The escalation of tension between India and Pakistan after the Uri attack, and New Delhi's military response to it, has converted a section of the online space into a churning pot of bile directed at each other. While peaceniks from both sides have appealed for calm, one Pakistani woman's voice has rung out loud and clear with the beautiful message it carries from across the border.
Alizay Jaffer's moving post on Facebook about the relationship between India and Pakistan has resonated with many. It has been shared nearly 4,000 times on Facebook.
"To the world, most of the time, we are siblings; constantly at loggerheads, trying to get into daddy's good books so that he may buy us a toy, or take us for a drive, or better yet, increase our allowance. Other times, we are like a divorced couple, sharing space, constantly bickering over who lost out in the settlement, unable to finally come to terms with the fact that we are no longer together. It seems the scars of our separation are still so ripe, so painful, that they can't accept that we left, and we can't accept that they let us leave. In an event like this, we only find solace in making sure the other is just as hurt as we are, so we put in our all our resources, our best efforts, to do exactly that."
Jaffer wrote her post the day the Indian Army announced it had conducted surgical strikes against terrorists launch pads across the Line of Control.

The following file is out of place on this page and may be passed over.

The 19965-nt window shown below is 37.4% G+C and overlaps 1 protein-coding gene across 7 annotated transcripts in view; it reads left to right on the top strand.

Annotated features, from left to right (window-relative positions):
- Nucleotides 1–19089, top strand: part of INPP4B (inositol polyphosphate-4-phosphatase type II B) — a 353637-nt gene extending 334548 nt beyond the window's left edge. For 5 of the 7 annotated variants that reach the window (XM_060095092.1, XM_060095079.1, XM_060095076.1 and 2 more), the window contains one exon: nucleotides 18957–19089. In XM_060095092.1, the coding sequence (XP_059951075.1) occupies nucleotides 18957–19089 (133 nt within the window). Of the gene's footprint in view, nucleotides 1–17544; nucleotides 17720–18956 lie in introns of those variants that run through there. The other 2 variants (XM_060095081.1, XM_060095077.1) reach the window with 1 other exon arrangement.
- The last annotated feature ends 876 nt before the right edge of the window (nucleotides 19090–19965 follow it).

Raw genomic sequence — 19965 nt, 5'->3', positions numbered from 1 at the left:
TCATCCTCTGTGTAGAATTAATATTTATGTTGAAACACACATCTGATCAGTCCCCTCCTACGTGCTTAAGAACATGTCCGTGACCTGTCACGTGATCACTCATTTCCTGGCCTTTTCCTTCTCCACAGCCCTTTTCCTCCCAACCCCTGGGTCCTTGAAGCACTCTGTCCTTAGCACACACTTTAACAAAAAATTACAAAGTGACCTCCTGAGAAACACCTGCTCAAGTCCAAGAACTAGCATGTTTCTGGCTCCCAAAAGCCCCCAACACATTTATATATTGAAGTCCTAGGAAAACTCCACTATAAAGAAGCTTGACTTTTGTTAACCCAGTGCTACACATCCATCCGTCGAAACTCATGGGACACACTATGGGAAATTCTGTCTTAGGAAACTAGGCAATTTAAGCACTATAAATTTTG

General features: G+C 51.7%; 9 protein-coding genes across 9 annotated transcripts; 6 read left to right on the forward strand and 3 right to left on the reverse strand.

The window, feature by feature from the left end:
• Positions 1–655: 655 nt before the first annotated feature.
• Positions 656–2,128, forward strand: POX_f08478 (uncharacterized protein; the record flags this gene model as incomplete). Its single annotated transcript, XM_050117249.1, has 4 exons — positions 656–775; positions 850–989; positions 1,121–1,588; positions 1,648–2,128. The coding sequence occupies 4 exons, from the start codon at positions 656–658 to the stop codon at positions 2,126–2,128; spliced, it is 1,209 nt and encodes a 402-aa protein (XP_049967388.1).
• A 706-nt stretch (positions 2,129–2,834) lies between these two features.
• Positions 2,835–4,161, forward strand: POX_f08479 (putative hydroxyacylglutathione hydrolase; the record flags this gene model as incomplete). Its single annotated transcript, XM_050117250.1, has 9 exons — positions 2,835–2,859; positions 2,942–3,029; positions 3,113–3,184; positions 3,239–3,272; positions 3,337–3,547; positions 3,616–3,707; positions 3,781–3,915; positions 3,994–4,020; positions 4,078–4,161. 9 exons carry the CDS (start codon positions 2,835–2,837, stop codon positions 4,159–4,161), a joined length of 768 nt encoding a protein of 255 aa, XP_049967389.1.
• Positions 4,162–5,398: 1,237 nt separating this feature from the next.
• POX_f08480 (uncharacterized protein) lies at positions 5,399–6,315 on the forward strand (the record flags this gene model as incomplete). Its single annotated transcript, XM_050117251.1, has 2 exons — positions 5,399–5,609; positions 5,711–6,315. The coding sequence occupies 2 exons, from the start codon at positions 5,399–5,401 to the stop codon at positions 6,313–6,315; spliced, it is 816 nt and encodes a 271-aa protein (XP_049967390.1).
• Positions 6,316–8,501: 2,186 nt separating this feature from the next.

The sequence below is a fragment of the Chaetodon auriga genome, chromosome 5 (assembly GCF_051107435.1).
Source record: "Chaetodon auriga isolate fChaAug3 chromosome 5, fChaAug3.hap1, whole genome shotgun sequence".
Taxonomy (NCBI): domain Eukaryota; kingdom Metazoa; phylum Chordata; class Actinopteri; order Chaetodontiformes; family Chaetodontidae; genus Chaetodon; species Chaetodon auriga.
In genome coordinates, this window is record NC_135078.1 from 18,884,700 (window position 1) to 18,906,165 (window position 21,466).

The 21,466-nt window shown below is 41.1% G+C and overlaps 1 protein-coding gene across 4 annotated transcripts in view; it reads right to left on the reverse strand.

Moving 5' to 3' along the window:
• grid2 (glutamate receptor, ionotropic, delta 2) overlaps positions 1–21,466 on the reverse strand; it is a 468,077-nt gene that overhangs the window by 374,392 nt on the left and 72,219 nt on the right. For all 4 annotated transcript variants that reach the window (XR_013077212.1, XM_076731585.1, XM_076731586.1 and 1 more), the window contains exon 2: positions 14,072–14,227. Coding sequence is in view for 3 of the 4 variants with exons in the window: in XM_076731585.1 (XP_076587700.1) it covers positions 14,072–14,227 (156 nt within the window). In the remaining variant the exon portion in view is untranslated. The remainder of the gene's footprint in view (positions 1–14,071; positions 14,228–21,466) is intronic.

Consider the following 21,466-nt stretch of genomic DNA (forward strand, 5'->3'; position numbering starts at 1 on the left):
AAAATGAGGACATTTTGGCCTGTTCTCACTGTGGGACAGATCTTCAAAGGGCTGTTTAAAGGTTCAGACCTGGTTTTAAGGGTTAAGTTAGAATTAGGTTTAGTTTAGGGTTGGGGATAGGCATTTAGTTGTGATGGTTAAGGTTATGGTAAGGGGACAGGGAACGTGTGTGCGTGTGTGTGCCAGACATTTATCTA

The Islamabad-based woman writes about Pakistan's 'strange affinity' with India.
"It's very strange, this affinity with India. When Amitabh Bachchan is in the hospital, we pray for his good health; when Ranbir Kapoor's film is a hit, we're prouder than Neetu and Rishi; we never deny that no one brings romance to life like the voices of Kishore and Rafi; they are in unanimous agreement that their local music scene is not a patch on ours..."
Read her Facebook post here:
If you are a fan of satire, Pakistani comedian and blogger Shehzad Ghias Shaikh has an excellent column titled 'Pakistan will win any war against India' on Tribune.
And two weeks ago, in a hugely viral Facebook post, he listed all the things India and Pakistan can actually do instead of going to war with each other (we have Katrina Kaif, remember?).
In turbulent times such as these, every sane voice counts.
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